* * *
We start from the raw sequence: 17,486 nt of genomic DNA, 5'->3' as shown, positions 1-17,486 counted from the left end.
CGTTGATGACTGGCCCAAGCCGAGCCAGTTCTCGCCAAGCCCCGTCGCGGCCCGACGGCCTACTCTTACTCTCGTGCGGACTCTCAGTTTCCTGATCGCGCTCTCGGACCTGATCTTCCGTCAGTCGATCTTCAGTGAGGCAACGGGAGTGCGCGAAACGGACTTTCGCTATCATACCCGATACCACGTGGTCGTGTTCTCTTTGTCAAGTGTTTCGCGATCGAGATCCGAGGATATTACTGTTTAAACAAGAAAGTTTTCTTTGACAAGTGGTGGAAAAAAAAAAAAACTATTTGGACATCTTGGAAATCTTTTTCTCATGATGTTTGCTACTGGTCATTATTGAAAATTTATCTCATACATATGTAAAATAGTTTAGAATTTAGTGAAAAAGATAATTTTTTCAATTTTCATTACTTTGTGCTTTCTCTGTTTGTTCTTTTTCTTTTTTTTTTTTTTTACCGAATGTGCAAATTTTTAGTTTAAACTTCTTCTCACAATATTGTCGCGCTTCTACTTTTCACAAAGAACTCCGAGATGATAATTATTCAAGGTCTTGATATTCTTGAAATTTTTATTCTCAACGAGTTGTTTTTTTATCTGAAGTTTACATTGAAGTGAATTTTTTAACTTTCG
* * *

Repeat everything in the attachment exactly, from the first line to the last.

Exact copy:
We start from the raw sequence: 17,486 nt of genomic DNA, 5'->3' as shown, positions 1-17,486 counted from the left end.
CGTTGATGACTGGCCCAAGCCGAGCCAGTTCTCGCCAAGCCCCGTCGCGGCCCGACGGCCTACTCTTACTCTCGTGCGGACTCTCAGTTTCCTGATCGCGCTCTCGGACCTGATCTTCCGTCAGTCGATCTTCAGTGAGGCAACGGGAGTGCGCGAAACGGACTTTCGCTATCATACCCGATACCACGTGGTCGTGTTCTCTTTGTCAAGTGTTTCGCGATCGAGATCCGAGGATATTACTGTTTAAACAAGAAAGTTTTCTTTGACAAGTGGTGGAAAAAAAAAAAAACTATTTGGACATCTTGGAAATCTTTTTCTCATGATGTTTGCTACTGGTCATTATTGAAAATTTATCTCATACATATGTAAAATAGTTTAGAATTTAGTGAAAAAGATAATTTTTTCAATTTTCATTACTTTGTGCTTTCTCTGTTTGTTCTTTTTCTTTTTTTTTTTTTTTACCGAATGTGCAAATTTTTAGTTTAAACTTCTTCTCACAATATTGTCGCGCTTCTACTTTTCACAAAGAACTCCGAGATGATAATTATTCAAGGTCTTGATATTCTTGAAATTTTTATTCTCAACGAGTTGTTTTTTTATCTGAAGTTTACATTGAAGTGAATTTTTTAACTTTCG